Playing live is not always a glamorous experience. Tell us some highs and lows of your touring existence?

Well, I’ll tell the approximately inclusive story in a book that I’ve started but – briefly, I’ve slept on more concrete floors than most people. In cars, a few times under cars… I live in a cold shed now. I don’t give it a thought, it’s where I work and I don’t want change, I want to stay focused.

But I’ve had a good run with audiences and they’re still my drug of choice. When the Strugglers played in England and France I realised that we were exportable. At our first show in London, I talked to three promoters who wanted to talk engagements, but it would have meant going home to NZ and immediately getting back to the UK again and we weren’t ready, although I wish we could have been.

So – I still want to work, to do gigs, as often as I can, with the proviso that I don’t want to be my own publicist, accountant, promoter, driver, roadie, tour manager, and FOH engineer, as well. A lot of people find that a bit much, although a few remarkable people cope. And yes, I’d like to get paid properly a bit more often.

But there is a rule – anyone who has paid to hear you deserves your best shot, no exceptions. It doesn’t matter if it’s six people or 6000.

You are a reader as well as a writer. How does the creative process work for you?

Different ways on different days. I am extremely fortunate to work often with a songwriter, Gordon Spittle, who is very easy – easy going, easy to solve compositional problems, easy to write with. (Well he makes it look easy – I’m not sure it is.)

I am the singer and he is the guitarist or sometimes pianist. He does the structure and I do the decoration. He is a real tunesmith who has a big chord vocabulary and bloody big hands to play full-size shapes – so we write ballads as well as rockers, R&B, almost anything in the wider genre.

I also work with Ed Cake, who is brilliant and from whom I learn a lot even though we do different music, which only sometimes intersects. And I learned a lot from John Kempt who lives in the US now.

To me the creative process can be a dialogue – I do a lot of lyric writing in solitary, but some of it has to be in a workshop situation. These days there are a lot of people who I can and do write with; Bill Lake, Tommy Ludvigson, John Malloy, for instance, using different players for different sounds and traditions. Singers too. I’m very lucky. Very, very lucky.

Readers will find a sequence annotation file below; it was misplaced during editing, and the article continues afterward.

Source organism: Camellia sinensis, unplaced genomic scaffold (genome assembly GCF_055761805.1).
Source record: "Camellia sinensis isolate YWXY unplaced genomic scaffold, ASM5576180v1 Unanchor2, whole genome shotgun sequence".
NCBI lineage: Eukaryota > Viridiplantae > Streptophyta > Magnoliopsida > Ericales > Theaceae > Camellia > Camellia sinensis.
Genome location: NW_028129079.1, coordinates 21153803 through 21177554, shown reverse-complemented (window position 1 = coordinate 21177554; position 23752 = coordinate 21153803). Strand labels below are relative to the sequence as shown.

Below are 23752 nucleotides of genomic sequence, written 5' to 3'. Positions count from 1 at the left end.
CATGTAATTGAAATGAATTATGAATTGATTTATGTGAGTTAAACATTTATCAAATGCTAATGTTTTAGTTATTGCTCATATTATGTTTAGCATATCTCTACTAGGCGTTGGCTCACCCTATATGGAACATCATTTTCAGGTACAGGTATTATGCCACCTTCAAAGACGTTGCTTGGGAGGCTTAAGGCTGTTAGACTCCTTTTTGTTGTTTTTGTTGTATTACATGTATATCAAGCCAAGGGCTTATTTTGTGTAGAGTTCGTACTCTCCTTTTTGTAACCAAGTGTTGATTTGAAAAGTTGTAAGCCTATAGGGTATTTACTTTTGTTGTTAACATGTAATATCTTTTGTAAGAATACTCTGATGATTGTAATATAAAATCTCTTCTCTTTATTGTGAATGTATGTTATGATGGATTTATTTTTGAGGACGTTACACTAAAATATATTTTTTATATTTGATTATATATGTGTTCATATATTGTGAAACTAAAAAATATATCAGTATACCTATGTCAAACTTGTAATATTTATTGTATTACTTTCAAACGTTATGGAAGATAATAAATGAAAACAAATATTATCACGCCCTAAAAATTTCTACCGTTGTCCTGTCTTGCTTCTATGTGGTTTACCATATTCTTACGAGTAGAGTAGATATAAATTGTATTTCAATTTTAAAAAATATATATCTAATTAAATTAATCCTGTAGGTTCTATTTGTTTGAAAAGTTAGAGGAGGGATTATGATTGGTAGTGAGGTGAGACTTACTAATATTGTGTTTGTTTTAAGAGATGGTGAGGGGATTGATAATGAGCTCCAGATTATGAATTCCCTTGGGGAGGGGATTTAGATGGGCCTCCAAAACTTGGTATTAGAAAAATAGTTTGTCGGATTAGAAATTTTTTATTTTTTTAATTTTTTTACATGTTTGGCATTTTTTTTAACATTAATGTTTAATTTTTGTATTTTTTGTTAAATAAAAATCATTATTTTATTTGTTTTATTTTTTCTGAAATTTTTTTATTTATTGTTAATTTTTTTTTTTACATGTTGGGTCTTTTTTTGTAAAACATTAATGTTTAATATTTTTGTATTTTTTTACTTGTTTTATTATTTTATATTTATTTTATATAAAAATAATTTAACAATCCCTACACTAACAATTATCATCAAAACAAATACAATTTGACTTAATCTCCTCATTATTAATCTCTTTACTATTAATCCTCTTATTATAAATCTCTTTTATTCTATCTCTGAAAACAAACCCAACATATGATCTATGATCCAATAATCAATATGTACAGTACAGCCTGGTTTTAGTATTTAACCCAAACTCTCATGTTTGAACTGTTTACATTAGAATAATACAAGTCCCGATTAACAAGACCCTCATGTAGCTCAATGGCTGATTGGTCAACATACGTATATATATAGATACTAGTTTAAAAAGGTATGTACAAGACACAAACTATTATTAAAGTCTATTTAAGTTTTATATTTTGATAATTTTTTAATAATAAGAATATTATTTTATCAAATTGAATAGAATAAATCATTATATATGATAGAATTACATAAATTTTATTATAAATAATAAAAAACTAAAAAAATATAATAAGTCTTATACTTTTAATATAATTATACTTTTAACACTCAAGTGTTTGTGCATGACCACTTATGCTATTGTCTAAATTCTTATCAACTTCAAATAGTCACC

Teamwork is something I’ve learned to enjoy. I always knew that the drummer and the rhythm guitarist are the dance-motor for the singer. When you’re on stage you need to be with someone who loves to be there because they’re really good and they know that their talent is enjoyed and understood.

As you go on, you sometimes have the luck to be with a strong team, where everyone is doing their best and there are no passengers. That can be magic, and for rock or jazz musos, it IS the creative process. I’m sure it applies to other kinds of music too.

And your discipline is whatever it took to make that happen.

You’ve worked in many bands with a who’s who of influential or impressive musicians. What makes for a band that can last the distance like The Windy City Strugglers and the Jive Bombers?

There’s quite a lot of it around nowadays – longevity could be catching on. But if you look over the life of all music globally and historically, you see it was ever thus.

With the Strugglers there is a very strong bond of a shared taste for the flavour of Memphis music of the 20s through to the 70s, several decades of what can loosely be called the blues. I think we all have a somewhat curatorial perspective – the band is a statement about a kind of music, as well as being fun to play in.

The Jive Bombers is about stubbornness mainly. Mine. As a singer, I like to have the sonic support of a big horn section and the sweet inspiration of friendly females. It’s a popular template, but usually unaffordable. Well, I do what I can to afford it and do a few gigs to get what we write out there in my preferred format.